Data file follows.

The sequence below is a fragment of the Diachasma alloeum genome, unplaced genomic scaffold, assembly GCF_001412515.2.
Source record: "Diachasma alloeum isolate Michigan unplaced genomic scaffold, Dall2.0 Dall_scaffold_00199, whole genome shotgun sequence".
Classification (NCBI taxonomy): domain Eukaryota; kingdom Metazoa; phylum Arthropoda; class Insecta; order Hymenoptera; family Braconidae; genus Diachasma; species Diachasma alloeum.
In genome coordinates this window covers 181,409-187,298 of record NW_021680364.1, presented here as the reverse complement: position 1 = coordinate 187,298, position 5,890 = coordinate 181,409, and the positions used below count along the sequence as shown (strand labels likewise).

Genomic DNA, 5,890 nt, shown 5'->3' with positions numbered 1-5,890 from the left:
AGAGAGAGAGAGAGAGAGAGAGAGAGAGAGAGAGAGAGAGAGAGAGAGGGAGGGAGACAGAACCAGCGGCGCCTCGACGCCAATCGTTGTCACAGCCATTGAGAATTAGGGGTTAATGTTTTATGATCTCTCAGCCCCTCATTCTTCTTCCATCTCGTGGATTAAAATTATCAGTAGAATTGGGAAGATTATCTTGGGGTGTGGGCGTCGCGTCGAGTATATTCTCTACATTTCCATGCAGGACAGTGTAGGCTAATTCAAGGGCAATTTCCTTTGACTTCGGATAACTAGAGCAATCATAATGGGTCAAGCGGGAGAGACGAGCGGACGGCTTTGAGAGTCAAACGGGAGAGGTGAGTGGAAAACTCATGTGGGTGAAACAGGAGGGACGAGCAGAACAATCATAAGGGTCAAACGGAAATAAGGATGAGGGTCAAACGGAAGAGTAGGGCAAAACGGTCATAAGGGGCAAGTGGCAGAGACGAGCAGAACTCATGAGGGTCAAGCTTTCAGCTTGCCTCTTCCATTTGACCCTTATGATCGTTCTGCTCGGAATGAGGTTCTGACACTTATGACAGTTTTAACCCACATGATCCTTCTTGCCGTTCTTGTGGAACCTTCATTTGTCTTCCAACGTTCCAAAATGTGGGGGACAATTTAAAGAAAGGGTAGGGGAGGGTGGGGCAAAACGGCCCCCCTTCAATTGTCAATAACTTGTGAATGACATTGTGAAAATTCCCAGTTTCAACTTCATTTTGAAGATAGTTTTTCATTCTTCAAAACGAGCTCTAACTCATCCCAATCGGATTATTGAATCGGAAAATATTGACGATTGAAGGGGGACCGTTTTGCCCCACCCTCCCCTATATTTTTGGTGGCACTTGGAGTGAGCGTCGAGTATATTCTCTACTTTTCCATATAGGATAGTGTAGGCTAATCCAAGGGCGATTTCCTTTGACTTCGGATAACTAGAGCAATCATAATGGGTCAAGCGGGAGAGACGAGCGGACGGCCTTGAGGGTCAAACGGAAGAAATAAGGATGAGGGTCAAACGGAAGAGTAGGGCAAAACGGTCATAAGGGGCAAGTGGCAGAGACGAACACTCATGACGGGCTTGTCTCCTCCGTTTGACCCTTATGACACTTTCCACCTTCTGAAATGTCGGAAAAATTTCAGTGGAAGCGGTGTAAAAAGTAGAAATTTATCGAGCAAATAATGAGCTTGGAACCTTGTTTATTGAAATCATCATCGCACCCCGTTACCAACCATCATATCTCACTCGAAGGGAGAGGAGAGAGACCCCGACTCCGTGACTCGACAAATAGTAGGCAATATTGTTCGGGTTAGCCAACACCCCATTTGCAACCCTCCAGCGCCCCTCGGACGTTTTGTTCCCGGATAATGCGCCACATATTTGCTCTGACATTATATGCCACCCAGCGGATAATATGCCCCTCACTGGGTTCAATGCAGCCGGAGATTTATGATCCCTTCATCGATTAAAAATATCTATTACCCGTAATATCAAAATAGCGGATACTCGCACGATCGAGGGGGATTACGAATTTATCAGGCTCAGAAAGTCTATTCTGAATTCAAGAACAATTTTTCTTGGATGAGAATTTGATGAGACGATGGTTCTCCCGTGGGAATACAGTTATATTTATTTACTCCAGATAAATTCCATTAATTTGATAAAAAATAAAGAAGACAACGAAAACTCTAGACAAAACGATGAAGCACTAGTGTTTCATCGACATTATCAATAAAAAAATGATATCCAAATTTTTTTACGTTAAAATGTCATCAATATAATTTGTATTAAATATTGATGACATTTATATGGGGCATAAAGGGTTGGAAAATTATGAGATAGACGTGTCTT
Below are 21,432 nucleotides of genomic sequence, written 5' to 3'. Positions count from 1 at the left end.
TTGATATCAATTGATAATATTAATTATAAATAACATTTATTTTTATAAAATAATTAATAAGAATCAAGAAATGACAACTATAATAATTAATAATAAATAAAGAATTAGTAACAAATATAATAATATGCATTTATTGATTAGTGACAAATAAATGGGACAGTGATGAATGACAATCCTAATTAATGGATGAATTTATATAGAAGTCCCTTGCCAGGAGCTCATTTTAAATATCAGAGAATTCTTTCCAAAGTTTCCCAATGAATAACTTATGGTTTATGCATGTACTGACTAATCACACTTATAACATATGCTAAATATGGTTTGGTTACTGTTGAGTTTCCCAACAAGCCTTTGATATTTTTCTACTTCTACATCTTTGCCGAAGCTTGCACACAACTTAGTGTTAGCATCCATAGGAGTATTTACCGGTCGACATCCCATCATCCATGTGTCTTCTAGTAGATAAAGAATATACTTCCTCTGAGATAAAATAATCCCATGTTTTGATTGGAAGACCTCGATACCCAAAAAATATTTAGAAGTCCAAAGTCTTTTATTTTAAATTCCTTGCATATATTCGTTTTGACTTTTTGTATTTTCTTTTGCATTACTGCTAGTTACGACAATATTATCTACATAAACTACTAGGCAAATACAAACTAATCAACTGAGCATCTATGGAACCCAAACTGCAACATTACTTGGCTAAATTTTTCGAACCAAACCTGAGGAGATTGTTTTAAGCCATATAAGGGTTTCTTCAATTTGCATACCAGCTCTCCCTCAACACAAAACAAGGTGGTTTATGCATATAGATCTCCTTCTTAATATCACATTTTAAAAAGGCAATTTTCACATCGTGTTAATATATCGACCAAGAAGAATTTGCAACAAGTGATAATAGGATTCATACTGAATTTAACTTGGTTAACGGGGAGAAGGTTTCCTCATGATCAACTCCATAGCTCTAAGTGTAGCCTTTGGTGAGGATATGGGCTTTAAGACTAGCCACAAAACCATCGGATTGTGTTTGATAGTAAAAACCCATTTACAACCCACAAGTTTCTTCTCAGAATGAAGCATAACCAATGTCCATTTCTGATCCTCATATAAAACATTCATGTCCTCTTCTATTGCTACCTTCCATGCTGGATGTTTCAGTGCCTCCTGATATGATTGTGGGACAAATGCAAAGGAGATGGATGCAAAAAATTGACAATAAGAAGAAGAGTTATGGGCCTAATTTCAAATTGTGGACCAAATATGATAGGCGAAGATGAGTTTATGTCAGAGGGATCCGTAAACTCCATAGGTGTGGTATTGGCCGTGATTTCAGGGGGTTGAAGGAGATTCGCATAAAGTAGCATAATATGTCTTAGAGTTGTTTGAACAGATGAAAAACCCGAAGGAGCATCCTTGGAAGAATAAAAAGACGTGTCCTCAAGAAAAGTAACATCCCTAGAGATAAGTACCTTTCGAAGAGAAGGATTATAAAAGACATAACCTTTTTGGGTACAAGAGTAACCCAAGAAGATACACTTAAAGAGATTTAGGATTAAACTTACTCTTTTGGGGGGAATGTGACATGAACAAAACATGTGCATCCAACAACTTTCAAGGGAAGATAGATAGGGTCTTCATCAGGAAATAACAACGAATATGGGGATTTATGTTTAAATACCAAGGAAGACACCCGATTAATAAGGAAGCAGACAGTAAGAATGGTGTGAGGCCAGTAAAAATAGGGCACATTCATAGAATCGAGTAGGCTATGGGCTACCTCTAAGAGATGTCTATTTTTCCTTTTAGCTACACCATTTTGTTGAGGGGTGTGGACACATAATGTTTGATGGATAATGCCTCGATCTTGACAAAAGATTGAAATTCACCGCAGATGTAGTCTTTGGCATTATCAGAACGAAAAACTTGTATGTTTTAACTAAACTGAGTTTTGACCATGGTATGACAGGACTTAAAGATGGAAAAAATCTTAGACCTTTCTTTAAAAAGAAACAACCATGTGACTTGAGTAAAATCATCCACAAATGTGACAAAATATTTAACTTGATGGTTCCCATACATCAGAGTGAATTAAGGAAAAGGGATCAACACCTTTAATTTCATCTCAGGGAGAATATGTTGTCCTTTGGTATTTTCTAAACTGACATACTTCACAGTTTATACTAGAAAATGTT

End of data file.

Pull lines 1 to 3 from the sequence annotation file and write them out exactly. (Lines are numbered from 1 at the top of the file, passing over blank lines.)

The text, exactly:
The sequence below is a fragment of the Diachasma alloeum genome, unplaced genomic scaffold, assembly GCF_001412515.2.
Source record: "Diachasma alloeum isolate Michigan unplaced genomic scaffold, Dall2.0 Dall_scaffold_00199, whole genome shotgun sequence".
Classification (NCBI taxonomy): domain Eukaryota; kingdom Metazoa; phylum Arthropoda; class Insecta; order Hymenoptera; family Braconidae; genus Diachasma; species Diachasma alloeum.